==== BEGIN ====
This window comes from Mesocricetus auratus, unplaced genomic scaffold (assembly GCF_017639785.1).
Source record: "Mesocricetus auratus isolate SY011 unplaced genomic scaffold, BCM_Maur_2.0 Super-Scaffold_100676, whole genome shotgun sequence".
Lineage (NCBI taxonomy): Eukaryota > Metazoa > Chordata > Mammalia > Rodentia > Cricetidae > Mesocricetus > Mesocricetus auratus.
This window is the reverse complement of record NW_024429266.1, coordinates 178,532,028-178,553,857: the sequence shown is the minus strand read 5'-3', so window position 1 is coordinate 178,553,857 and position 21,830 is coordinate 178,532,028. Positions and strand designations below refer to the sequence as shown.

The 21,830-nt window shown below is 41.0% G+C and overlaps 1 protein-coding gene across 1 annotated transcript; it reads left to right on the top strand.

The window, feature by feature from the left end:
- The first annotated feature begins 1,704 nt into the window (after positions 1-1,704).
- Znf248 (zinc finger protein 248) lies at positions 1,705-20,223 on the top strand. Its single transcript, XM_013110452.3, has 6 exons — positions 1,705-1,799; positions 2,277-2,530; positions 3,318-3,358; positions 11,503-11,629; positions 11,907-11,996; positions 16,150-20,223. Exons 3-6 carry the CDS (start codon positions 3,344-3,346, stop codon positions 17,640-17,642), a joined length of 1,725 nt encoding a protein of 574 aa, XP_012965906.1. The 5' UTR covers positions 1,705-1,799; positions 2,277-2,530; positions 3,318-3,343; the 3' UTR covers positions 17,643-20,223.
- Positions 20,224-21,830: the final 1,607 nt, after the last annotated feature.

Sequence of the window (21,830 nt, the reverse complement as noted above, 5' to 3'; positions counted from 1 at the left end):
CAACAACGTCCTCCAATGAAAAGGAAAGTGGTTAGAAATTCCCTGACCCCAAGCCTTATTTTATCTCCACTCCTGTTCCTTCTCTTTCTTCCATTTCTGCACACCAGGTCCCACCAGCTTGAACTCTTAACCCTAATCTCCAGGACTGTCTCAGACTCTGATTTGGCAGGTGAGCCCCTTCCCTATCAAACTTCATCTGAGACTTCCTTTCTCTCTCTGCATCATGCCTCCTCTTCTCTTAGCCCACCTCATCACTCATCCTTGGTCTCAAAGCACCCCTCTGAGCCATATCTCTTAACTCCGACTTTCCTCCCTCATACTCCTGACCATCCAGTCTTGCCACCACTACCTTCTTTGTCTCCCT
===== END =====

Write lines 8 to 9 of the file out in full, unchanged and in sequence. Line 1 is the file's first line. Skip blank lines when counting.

- Znf248 (zinc finger protein 248) lies at positions 1,705-20,223 on the top strand. Its single transcript, XM_013110452.3, has 6 exons — positions 1,705-1,799; positions 2,277-2,530; positions 3,318-3,358; positions 11,503-11,629; positions 11,907-11,996; positions 16,150-20,223. Exons 3-6 carry the CDS (start codon positions 3,344-3,346, stop codon positions 17,640-17,642), a joined length of 1,725 nt encoding a protein of 574 aa, XP_012965906.1. The 5' UTR covers positions 1,705-1,799; positions 2,277-2,530; positions 3,318-3,343; the 3' UTR covers positions 17,643-20,223.
- Positions 20,224-21,830: the final 1,607 nt, after the last annotated feature.